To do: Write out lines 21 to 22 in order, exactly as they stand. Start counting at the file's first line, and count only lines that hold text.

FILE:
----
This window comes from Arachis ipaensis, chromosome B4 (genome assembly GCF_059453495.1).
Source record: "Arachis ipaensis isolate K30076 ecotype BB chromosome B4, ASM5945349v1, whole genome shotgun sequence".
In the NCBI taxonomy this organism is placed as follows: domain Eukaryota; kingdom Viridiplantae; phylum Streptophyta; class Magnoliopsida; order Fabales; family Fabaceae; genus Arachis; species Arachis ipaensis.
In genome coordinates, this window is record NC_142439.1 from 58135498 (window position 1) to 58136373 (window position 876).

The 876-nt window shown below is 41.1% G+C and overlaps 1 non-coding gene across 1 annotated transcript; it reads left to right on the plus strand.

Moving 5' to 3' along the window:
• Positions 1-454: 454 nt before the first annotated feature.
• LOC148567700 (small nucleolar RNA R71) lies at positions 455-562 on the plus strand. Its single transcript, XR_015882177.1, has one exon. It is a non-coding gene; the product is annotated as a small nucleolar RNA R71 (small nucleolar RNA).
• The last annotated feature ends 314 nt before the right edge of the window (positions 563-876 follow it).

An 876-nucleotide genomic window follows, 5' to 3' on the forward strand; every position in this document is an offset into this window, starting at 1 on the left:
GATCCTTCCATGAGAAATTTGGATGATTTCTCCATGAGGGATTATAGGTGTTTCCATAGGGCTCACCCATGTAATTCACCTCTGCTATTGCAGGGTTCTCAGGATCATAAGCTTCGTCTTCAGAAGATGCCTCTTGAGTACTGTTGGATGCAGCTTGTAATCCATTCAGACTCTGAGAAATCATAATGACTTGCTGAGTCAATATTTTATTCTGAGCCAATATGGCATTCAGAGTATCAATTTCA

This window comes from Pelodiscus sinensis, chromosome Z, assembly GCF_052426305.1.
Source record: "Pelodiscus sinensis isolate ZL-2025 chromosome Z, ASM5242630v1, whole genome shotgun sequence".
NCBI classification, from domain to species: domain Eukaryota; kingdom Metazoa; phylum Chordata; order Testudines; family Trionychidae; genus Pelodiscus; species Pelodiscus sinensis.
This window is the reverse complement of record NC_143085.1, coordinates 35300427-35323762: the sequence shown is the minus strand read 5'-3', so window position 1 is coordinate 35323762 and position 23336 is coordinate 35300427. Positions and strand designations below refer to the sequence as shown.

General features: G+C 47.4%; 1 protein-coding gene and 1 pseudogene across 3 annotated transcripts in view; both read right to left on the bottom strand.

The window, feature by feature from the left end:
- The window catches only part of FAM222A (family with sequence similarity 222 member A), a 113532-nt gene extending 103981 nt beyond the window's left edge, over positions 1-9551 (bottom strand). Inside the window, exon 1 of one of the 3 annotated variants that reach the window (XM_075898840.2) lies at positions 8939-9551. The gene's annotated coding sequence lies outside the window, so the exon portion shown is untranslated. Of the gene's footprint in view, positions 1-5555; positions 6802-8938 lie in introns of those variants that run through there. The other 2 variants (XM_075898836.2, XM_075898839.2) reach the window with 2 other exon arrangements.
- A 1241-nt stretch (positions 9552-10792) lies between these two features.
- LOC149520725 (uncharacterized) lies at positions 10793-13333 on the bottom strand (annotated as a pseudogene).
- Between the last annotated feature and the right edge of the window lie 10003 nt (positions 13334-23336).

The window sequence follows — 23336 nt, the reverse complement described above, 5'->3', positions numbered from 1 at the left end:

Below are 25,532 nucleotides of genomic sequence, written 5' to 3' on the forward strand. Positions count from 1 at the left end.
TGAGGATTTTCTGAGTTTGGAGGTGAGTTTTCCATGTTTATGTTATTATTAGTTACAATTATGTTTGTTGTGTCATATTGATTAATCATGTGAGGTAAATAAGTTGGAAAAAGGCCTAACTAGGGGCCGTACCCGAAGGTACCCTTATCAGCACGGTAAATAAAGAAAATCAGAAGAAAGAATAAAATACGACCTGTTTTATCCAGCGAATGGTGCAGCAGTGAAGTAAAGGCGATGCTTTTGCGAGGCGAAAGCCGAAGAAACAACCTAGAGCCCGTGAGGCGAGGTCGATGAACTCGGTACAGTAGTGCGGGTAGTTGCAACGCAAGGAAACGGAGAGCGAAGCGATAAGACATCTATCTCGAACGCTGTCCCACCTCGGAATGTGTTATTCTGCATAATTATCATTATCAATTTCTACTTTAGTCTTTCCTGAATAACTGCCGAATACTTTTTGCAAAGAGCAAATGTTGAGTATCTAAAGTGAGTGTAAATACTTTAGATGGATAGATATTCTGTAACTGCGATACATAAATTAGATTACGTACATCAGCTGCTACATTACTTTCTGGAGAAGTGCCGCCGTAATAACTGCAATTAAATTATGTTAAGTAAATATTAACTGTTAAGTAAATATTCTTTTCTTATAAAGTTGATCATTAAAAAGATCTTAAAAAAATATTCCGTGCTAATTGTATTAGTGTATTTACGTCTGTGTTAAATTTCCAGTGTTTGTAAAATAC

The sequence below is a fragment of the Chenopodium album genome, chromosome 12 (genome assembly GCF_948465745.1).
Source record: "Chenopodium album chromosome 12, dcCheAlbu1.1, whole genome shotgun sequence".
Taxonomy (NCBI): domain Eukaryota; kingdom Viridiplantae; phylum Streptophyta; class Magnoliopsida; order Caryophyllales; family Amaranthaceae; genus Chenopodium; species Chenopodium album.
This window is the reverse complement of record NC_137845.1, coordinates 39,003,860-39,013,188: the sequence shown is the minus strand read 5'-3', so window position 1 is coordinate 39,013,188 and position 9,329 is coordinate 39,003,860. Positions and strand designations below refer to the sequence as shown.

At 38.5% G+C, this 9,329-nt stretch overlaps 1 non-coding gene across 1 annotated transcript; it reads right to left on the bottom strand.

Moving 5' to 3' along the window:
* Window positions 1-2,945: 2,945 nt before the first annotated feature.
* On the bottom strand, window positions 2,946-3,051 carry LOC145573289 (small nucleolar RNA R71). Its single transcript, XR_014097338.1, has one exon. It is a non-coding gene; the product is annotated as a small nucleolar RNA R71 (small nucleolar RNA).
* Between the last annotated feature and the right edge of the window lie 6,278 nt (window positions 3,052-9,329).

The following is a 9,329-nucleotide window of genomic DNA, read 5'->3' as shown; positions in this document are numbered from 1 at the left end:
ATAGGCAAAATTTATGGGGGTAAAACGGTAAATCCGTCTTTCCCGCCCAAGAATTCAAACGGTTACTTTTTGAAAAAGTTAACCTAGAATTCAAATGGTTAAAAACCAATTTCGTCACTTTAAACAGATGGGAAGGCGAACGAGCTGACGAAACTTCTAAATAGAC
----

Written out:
- Between the last annotated feature and the right edge of the window lie 10003 nt (positions 13334-23336).

The window sequence follows — 23336 nt, the reverse complement described above, 5'->3', positions numbered from 1 at the left end: